Project eARTh (Environmental Arts &health)

Project eARTh, High Peak Community Arts

Aims and objectives:
For adults experiencing mental distress or other long term conditions to work collectively in high quality participatory arts projects to create art works for local communities.

  • Through the above, for participants to improve wellbeing, learn new skills, build confidence and self -esteem, be more ready to meet challenges, to reduce isolation, be more active in the community, and improve their life chances.
  • To enrich people’s lives through creation of high quality artworks.

Description of the arts activity

‘We can imagine the mind as a personal lost and found department; an incomprehensibly complex, surprising and bewildering space in which memories are stored, arranged, re-arranged, discovered and forgotten in the course of a lifetime. Music has a special relationship with this department. Music is like a superpower that has the ability to reach into the deepest recesses of the mind and discover things thought lost years ago. In an instant, music brings it to the surface, where it flourishes, dances, lives and breathes. It might be the intense emotion of a first kiss, the memory of a special event, or a seemingly unimportant moment which suddenly becomes very real and present’.

Details of the project participants

Recruitment is aimed at adults experiencing mental distress and other long term conditions. Referrals come from the Community Mental Health Team, and Mental Health Project; Social Services, Housing Associations; GP practices and self referrals. We have posters and leaflets in community venues, press releases in papers and interviews on radio. Inlcides those with anxiety, stress, depression, OCD, PTSD, bi polar, personality disorders & others. Ages range from twenties to seventies.

Project management

The project is managed by High Peak Community Arts. Their co-ordinator budgets the prgramme, contracts artists and works with them on planning; organises installation of artworks and celebratory events; hires rooms, transport, arranges steering group meetings etc. Mental health staff refers participants, conduct baseline /review interviews, and attend sessions to support participants.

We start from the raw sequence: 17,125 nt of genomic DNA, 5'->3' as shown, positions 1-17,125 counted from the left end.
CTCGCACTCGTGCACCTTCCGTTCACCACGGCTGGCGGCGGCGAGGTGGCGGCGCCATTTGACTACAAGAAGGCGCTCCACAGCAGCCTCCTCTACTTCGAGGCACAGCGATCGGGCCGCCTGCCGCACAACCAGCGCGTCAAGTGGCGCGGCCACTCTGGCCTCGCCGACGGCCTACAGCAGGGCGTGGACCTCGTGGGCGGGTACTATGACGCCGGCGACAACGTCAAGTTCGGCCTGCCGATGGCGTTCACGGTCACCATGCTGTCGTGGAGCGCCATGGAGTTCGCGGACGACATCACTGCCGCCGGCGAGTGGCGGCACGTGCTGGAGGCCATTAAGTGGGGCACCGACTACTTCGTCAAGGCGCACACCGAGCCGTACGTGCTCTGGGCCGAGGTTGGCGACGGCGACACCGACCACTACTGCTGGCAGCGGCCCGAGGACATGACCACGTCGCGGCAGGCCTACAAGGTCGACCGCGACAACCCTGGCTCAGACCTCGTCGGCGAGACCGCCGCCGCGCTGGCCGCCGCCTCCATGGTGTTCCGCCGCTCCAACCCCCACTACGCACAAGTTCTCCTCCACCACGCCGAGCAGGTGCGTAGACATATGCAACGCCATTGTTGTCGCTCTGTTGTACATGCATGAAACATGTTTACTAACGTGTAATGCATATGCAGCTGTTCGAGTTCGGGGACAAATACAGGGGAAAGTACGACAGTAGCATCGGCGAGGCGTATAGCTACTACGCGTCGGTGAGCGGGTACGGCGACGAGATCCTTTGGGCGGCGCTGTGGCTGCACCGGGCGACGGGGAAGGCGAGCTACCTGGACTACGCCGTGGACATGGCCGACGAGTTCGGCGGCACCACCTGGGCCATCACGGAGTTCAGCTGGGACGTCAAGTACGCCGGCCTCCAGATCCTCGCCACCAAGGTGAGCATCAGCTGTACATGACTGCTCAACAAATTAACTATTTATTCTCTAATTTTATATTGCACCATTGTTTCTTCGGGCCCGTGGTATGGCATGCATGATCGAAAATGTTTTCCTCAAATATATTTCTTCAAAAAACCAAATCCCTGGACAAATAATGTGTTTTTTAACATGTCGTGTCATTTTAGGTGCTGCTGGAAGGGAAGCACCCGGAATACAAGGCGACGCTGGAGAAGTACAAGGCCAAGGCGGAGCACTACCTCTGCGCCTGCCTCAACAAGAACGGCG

All sessions are led by DBS cleared professional artists, supported by mental health staff and volunteers. We keep weekly journals of photos and comments to document projects. Weekly evaluation forms (anonymous) are read by the artist to see if anything needs to be changed the next week.. All participants sign consent forms for photography, and Nottingham University have ethics approval for interviews. High Peak Community Arts has PQASSO level 1, and we review policies on a regular basis.

Evaluation methods and findings

Participants have one to one baseline interviews, and regular review interviews using a specially designed questionnaire, and the Warwick Edinburgh Mental Wellbeing Scale. Participants also complete a short evaluation form every week.
1) In the first 5 years, 84 people reported on improvements in their wellbeing. From weekly evaluation sheets we found that on average, people felt 22% better for attending that day.

Longer term improvements were reported in one to one reviews.

Improvements included:

  • Feeling less stressedFeeling more motivated
  • Feeling more confident
  • Having more friends
  • Improvements in self -worth through creating and celebrating public art works for the community
  • Getting out of the house, not being ‘stuck in 4 walls’
  • Reducing isolation, meeting other people, meeting new people, socializing, making friends
  • Feeling relaxed during or after sessions
  • Transition from feeling stressed/ anxious to feeling relaxed
  • Being absorbed in the artwork – so that negative thoughts are displaced
  • Feeling calmed by absorption in the artwork
  • Being creative
  • Working with one’s hands
  • Being active
  • Time going fast
  • Being outdoors in the fresh air
  • General enjoyment, feeling happier
  • Enjoyment of learning new things – artistic and personal
  • Pride in achievements
  • Excitement in project ideas

2) An average of 46 core participants each year learnt new skills, artistic and social / personal / group skills. From this, participants reported greater confidence as a major benefit, increased self expression through the art, and ability to take on new challenges – e.g one person taking on public speaking.

3) These also improved life chances for participants. See (4).

4) 64 people reported on feeling healthier and being more active in the community – making friends, getting out more, joining other community groups, classes, courses, taking on voluntary or paid work. Participants have also set up their own arts and health group, meeting twice a month.

5) 118 core participants, over 250 community participants and many residents lives were enriched by the creation of 32 works of arts for the community .

Report of first 5 years available from

Supported using public funding by the Arts Council England